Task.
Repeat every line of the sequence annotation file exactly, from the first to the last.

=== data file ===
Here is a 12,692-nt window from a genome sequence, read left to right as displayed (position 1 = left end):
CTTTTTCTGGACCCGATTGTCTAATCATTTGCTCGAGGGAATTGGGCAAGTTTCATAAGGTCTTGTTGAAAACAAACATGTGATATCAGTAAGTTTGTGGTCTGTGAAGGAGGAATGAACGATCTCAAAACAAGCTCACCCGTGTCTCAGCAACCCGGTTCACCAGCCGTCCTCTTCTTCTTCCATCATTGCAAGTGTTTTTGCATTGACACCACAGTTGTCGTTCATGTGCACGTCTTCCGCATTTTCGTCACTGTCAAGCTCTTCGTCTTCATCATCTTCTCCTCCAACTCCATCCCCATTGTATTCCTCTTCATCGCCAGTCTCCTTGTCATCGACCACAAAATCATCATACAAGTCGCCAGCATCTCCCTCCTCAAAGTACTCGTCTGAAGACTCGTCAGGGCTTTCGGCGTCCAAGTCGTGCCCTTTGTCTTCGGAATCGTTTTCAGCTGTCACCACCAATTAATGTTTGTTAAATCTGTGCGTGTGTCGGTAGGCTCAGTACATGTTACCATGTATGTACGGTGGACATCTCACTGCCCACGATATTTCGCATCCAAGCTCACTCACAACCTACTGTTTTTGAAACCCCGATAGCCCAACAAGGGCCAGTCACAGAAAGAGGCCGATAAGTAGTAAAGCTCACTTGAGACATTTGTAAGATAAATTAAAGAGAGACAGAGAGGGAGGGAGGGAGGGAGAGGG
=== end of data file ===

Here is a 12,692-nt window from a genome sequence, read left to right as displayed (position 1 = left end):
CTTTTTCTGGACCCGATTGTCTAATCATTTGCTCGAGGGAATTGGGCAAGTTTCATAAGGTCTTGTTGAAAACAAACATGTGATATCAGTAAGTTTGTGGTCTGTGAAGGAGGAATGAACGATCTCAAAACAAGCTCACCCGTGTCTCAGCAACCCGGTTCACCAGCCGTCCTCTTCTTCTTCCATCATTGCAAGTGTTTTTGCATTGACACCACAGTTGTCGTTCATGTGCACGTCTTCCGCATTTTCGTCACTGTCAAGCTCTTCGTCTTCATCATCTTCTCCTCCAACTCCATCCCCATTGTATTCCTCTTCATCGCCAGTCTCCTTGTCATCGACCACAAAATCATCATACAAGTCGCCAGCATCTCCCTCCTCAAAGTACTCGTCTGAAGACTCGTCAGGGCTTTCGGCGTCCAAGTCGTGCCCTTTGTCTTCGGAATCGTTTTCAGCTGTCACCACCAATTAATGTTTGTTAAATCTGTGCGTGTGTCGGTAGGCTCAGTACATGTTACCATGTATGTACGGTGGACATCTCACTGCCCACGATATTTCGCATCCAAGCTCACTCACAACCTACTGTTTTTGAAACCCCGATAGCCCAACAAGGGCCAGTCACAGAAAGAGGCCGATAAGTAGTAAAGCTCACTTGAGACATTTGTAAGATAAATTAAAGAGAGACAGAGAGGGAGGGAGGGAGGGAGAGGG